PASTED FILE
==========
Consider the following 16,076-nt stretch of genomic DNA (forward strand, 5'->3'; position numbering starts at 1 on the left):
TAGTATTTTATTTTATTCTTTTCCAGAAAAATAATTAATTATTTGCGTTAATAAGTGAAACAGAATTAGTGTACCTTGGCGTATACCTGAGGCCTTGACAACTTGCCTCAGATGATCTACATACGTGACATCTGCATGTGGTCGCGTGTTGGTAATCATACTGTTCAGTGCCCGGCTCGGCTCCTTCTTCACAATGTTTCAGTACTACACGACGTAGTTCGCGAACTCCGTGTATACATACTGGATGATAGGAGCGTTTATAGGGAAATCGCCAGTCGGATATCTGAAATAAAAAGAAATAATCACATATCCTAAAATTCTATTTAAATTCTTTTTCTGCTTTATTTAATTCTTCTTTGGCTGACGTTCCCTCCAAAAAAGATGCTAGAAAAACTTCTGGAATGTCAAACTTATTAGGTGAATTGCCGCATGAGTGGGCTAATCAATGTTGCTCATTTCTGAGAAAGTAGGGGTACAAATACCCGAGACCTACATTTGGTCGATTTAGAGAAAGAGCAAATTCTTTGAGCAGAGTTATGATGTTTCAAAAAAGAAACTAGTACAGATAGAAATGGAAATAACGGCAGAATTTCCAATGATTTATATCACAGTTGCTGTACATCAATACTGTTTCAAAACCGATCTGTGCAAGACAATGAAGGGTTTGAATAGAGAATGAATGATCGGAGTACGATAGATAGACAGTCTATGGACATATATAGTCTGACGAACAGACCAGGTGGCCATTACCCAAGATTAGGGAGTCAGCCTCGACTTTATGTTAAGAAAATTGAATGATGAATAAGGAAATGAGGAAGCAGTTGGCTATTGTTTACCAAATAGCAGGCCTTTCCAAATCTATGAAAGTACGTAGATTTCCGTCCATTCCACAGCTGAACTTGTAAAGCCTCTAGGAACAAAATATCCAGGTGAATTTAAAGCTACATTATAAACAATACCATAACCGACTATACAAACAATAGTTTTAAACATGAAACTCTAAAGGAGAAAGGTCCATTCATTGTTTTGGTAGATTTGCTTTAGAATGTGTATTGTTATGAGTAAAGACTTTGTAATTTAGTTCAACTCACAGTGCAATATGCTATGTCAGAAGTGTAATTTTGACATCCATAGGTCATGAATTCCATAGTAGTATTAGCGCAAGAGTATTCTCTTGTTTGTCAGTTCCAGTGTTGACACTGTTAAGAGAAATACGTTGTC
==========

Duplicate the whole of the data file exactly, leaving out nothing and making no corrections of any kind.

Consider the following 16,076-nt stretch of genomic DNA (forward strand, 5'->3'; position numbering starts at 1 on the left):
TAGTATTTTATTTTATTCTTTTCCAGAAAAATAATTAATTATTTGCGTTAATAAGTGAAACAGAATTAGTGTACCTTGGCGTATACCTGAGGCCTTGACAACTTGCCTCAGATGATCTACATACGTGACATCTGCATGTGGTCGCGTGTTGGTAATCATACTGTTCAGTGCCCGGCTCGGCTCCTTCTTCACAATGTTTCAGTACTACACGACGTAGTTCGCGAACTCCGTGTATACATACTGGATGATAGGAGCGTTTATAGGGAAATCGCCAGTCGGATATCTGAAATAAAAAGAAATAATCACATATCCTAAAATTCTATTTAAATTCTTTTTCTGCTTTATTTAATTCTTCTTTGGCTGACGTTCCCTCCAAAAAAGATGCTAGAAAAACTTCTGGAATGTCAAACTTATTAGGTGAATTGCCGCATGAGTGGGCTAATCAATGTTGCTCATTTCTGAGAAAGTAGGGGTACAAATACCCGAGACCTACATTTGGTCGATTTAGAGAAAGAGCAAATTCTTTGAGCAGAGTTATGATGTTTCAAAAAAGAAACTAGTACAGATAGAAATGGAAATAACGGCAGAATTTCCAATGATTTATATCACAGTTGCTGTACATCAATACTGTTTCAAAACCGATCTGTGCAAGACAATGAAGGGTTTGAATAGAGAATGAATGATCGGAGTACGATAGATAGACAGTCTATGGACATATATAGTCTGACGAACAGACCAGGTGGCCATTACCCAAGATTAGGGAGTCAGCCTCGACTTTATGTTAAGAAAATTGAATGATGAATAAGGAAATGAGGAAGCAGTTGGCTATTGTTTACCAAATAGCAGGCCTTTCCAAATCTATGAAAGTACGTAGATTTCCGTCCATTCCACAGCTGAACTTGTAAAGCCTCTAGGAACAAAATATCCAGGTGAATTTAAAGCTACATTATAAACAATACCATAACCGACTATACAAACAATAGTTTTAAACATGAAACTCTAAAGGAGAAAGGTCCATTCATTGTTTTGGTAGATTTGCTTTAGAATGTGTATTGTTATGAGTAAAGACTTTGTAATTTAGTTCAACTCACAGTGCAATATGCTATGTCAGAAGTGTAATTTTGACATCCATAGGTCATGAATTCCATAGTAGTATTAGCGCAAGAGTATTCTCTTGTTTGTCAGTTCCAGTGTTGACACTGTTAAGAGAAATACGTTGTC